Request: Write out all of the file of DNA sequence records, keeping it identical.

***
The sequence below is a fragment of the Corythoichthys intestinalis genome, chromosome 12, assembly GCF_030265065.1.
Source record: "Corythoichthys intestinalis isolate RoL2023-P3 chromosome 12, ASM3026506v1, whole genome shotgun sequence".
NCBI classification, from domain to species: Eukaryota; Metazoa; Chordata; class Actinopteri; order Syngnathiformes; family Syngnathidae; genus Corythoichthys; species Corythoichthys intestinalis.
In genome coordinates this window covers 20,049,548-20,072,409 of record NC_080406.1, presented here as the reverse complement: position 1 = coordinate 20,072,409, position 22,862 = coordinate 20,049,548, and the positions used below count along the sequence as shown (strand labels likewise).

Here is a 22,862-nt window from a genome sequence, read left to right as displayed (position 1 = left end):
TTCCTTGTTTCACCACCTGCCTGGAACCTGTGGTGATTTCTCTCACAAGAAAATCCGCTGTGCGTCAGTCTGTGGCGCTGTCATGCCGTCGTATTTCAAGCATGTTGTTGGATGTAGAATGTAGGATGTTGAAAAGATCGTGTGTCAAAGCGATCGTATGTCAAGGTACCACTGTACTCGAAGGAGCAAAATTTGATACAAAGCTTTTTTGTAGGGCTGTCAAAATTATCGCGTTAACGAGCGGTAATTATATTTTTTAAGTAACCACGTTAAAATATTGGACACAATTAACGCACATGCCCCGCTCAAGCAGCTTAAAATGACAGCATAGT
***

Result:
The sequence below is a fragment of the Corythoichthys intestinalis genome, chromosome 12, assembly GCF_030265065.1.
Source record: "Corythoichthys intestinalis isolate RoL2023-P3 chromosome 12, ASM3026506v1, whole genome shotgun sequence".
NCBI classification, from domain to species: Eukaryota; Metazoa; Chordata; class Actinopteri; order Syngnathiformes; family Syngnathidae; genus Corythoichthys; species Corythoichthys intestinalis.
In genome coordinates this window covers 20,049,548-20,072,409 of record NC_080406.1, presented here as the reverse complement: position 1 = coordinate 20,072,409, position 22,862 = coordinate 20,049,548, and the positions used below count along the sequence as shown (strand labels likewise).

Here is a 22,862-nt window from a genome sequence, read left to right as displayed (position 1 = left end):
TTCCTTGTTTCACCACCTGCCTGGAACCTGTGGTGATTTCTCTCACAAGAAAATCCGCTGTGCGTCAGTCTGTGGCGCTGTCATGCCGTCGTATTTCAAGCATGTTGTTGGATGTAGAATGTAGGATGTTGAAAAGATCGTGTGTCAAAGCGATCGTATGTCAAGGTACCACTGTACTCGAAGGAGCAAAATTTGATACAAAGCTTTTTTGTAGGGCTGTCAAAATTATCGCGTTAACGAGCGGTAATTATATTTTTTAAGTAACCACGTTAAAATATTGGACACAATTAACGCACATGCCCCGCTCAAGCAGCTTAAAATGACAGCATAGT